Magical Highlands and Islands of Scotland’s West

By Rick Steves
The center of Oban is not a square or market, but its harbor. (photo: Dominic Bonuccelli)
Glencoe's valley has the quintessentially wild, stark beauty that make the Scottish Highlands so compelling. (photo: Gretchen Strauch)
The Unknown Highlander, a monument to the Jacobite Rising of 1745, surveys the shore of Loch Shiel. (photo: Dominic Bonuccelli)

Set your Scottish dreams in the Highlands, filled with more natural and historical mystique than people. Legends of Bonnie Prince Charlie drift among crumbling castles as pipers and kilts swirl around tourists, and the misty air is filled with magic and mystery.

The area northwest of Glasgow offers a fun and easy dip into the Highlands. A smart place to spend the night is in Oban, a low-key port town that's equal parts endearing and functional. What it lacks in must-see sights it makes up for in charm, with a winding promenade lined with gravel beaches, ice-cream stands, good eateries, and a famous whisky distillery. Wind, boats, gulls, and the promise of a wide-open Atlantic beyond give Oban a rugged charm.

For the best day trip from Oban, tour the islands of Mull and Iona (several Oban-based tour companies offer an array of options). The Isle of Mull, the third-largest in Scotland, has 300 scenic miles of coastline and castles and a 3,169-foot-high mountain. Called Ben More ("big hill" in Gaelic), it was once much bigger. The last active volcano in northern Europe, it was 10,000 feet tall — the entire island of Mull — before it blew. Things are calmer now, and similarly, Mull has a notably laid-back population.

The tiny island of Iona, just three miles by 1.5 miles, is famous as the birthplace of Christianity in Scotland. While a visit here is spectacular when it's sunny, it's worthwhile in any weather. A pristine light and a thoughtful peace pervade the stark, car-free island and its tiny community. While the present abbey, nunnery, and graveyard go back to the 13th century, much of what you'll see here was rebuilt in the 19th century. But with sparkling-white crescents of sand and lone tourists camped thoughtfully atop huge rocks just looking out to sea, it's a place perfect for meditation. Climb a peak — nothing's higher than 300 feet above the sea. The island's only real village, Baile Mòr, has shops, a restaurant/pub, a few accommodations, a tiny heritage center, and no bank.

Those more interested in nature than Iona's early-Christian history will enjoy trips to the wildly scenic Isle of Staffa, with the famous basalt columns of Fingal's Cave — and, in summer, a colony of puffins.

About an hour's drive north of Oban is the valley of Glencoe, offering all the wild, powerful, and stark beauty of the Highlands (and, I think, excuses the hurried tourist from needing to go north of Inverness). Along with its scenery, Glencoe offers a good dose of bloody clan history: In 1692, British Redcoats came to the valley and were sheltered and fed for 12 days by the MacDonalds. One morning, the soldiers were ordered to rise up early and kill their sleeping hosts, violating the rules of Highland hospitality and earning the valley the name "The Weeping Glen." It's fitting that such an epic, dramatic incident should be set in this equally epic, dramatic valley, where the cliffsides seem to weep with running streams when it rains. While driving through here, I make it a point to get out of the car and feel the wonder of the Highlands.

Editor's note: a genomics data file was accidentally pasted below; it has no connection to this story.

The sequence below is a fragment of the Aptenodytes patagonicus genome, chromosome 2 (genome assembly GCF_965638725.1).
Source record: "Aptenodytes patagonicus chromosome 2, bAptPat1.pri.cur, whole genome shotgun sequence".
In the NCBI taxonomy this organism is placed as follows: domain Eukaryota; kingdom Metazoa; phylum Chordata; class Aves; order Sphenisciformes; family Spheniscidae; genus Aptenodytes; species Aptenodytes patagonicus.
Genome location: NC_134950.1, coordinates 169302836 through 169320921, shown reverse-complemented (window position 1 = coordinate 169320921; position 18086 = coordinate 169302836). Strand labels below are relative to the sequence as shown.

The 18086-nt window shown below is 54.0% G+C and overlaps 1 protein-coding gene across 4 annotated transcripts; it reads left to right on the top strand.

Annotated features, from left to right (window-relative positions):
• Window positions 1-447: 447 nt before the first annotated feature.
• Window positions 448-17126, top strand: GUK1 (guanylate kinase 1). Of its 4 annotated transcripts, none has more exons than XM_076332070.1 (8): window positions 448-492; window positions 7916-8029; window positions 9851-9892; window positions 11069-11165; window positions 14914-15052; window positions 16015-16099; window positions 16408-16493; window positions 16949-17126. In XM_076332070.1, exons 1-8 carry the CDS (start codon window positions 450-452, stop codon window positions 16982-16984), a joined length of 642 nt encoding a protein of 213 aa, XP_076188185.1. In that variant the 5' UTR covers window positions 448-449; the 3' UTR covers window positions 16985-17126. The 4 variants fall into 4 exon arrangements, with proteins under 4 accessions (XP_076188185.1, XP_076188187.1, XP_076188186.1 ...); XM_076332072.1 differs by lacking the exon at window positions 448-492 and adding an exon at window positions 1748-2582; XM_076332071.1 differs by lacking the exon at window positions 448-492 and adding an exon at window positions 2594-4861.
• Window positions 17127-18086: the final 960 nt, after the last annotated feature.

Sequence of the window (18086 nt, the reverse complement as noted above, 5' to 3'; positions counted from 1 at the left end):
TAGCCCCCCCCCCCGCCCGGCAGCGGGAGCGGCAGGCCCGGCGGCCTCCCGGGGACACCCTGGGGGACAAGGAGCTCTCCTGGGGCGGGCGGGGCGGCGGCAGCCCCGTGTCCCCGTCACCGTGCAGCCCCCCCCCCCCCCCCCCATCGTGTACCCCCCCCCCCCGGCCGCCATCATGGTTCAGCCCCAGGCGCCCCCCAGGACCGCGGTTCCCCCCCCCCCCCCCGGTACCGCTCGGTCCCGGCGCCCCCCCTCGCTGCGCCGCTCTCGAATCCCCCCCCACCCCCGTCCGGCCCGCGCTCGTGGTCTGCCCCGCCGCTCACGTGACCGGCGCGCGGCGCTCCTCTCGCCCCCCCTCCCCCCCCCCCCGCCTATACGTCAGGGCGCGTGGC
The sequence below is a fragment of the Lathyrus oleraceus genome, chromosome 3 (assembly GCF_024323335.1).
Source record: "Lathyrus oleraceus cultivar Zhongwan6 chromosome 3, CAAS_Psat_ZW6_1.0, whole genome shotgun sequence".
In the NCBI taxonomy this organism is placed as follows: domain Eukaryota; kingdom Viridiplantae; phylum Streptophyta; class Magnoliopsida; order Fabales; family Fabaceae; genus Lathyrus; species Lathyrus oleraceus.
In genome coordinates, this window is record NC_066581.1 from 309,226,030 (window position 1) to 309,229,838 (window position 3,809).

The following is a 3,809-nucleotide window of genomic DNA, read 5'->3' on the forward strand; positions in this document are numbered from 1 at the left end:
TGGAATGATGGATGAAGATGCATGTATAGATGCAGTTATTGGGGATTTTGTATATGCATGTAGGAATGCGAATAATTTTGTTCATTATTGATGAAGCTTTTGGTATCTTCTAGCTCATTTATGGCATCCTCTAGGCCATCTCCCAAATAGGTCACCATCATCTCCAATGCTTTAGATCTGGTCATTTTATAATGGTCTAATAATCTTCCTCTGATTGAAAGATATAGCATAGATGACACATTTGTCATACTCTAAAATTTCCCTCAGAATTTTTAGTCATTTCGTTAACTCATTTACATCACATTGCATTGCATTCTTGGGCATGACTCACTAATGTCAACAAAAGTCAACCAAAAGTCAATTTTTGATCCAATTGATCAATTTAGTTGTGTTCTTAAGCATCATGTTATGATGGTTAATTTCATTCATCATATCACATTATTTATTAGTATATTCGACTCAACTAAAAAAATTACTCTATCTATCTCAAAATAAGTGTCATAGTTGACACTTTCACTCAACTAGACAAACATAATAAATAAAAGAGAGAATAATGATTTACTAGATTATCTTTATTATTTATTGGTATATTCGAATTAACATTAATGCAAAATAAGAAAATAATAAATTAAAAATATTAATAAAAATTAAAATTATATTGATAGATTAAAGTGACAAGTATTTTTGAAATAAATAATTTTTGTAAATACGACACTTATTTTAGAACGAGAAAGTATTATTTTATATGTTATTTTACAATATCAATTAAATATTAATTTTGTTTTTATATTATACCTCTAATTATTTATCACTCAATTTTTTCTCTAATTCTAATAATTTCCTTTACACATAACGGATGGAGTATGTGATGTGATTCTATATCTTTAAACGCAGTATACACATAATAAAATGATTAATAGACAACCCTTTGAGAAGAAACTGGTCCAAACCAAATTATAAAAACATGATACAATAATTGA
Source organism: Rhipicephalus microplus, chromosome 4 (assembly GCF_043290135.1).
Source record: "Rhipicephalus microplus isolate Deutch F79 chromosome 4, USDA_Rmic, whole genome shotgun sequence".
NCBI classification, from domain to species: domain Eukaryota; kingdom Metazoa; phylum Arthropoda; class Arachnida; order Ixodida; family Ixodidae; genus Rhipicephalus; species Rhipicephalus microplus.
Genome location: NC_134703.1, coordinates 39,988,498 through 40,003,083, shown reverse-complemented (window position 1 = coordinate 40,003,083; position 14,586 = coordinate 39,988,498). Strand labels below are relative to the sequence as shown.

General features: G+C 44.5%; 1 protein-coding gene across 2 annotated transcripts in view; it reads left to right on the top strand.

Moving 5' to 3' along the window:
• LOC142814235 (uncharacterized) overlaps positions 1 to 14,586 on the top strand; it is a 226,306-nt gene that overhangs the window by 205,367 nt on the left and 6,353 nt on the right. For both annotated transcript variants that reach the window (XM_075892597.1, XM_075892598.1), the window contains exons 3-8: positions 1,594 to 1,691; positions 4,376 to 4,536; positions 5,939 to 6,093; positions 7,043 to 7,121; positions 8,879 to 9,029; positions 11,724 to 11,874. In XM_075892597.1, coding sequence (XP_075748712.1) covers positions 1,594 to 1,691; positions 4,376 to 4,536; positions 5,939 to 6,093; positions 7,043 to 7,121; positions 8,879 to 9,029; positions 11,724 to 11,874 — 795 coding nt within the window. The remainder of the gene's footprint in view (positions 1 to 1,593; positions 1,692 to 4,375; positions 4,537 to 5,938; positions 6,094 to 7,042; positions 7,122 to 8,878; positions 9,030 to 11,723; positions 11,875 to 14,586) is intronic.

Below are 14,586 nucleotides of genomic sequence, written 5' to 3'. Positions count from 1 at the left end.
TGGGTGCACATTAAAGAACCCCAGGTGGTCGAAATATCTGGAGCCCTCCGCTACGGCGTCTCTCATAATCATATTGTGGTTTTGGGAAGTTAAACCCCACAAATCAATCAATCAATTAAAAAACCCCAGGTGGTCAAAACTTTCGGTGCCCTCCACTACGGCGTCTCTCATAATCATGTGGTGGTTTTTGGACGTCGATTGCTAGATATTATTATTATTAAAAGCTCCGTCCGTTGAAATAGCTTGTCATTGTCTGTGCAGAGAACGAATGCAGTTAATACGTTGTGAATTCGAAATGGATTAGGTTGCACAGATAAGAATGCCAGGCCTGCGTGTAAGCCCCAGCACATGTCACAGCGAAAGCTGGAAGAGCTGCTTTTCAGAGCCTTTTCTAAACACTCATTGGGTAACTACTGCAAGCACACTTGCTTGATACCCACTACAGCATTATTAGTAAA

Glencoe town is just a line of houses, but it's worth stopping here for the huggable Glencoe and North Lorn Folk Museum. This tiny, thatched, early-18th-century croft house is jammed with humble exhibits gleaned from the town's old closets and attics. When one house was being rethatched, its owner found a cache of 200-year-old swords and pistols hidden there from the British Redcoats after the disastrous battle of Culloden.

A mile past the village is the Glencoe Visitors Centre. This modern facility, designed to resemble a clachan (a traditional Highlands settlement), offers hiking advice and an exhibit on the surrounding landscape and local history.

From Glencoe it's not much farther along to Fort William, the second-biggest town in the Highlands (after Inverness) and the starting point for the Road to the Isles, which leads past rugged landscape to the Isle of Skye. It was in this corner Scotland that Bonnie Prince Charlie first set foot on Scottish soil in 1745, in his attempt to regain the British throne for his father. En route is Glenfinnan, where Charlie officially kicked off his armed Jacobite rebellion, with 1,500 clansmen compatirots in tow. (Sadly, Glenfinnan is also where he retreated to eight months later, after his campaign's crushing defeat at Culloden, near Inverness.) A small museum there tells the story, and a stirring statue nearby memorializes the doomed uprising.

Wherever you stop on route, Celtic music provides the perfect backdrop at the end of a Highlands day. Part of its attraction is how it's invigorated by the driving and organic beat of the bodhrán — that ubiquitous handheld, animal-skinned drum thumped with such vibrancy with a single stick. I see the tumult of the past and the love of heritage in the eyes of the musicians. There really is a spark that mixes well with beer, smiles, and pub ambience. Each evening, in almost every town, the happy sound of traditional folk music spills out of local pubs. And each evening, visitors have the chance to join in the fun.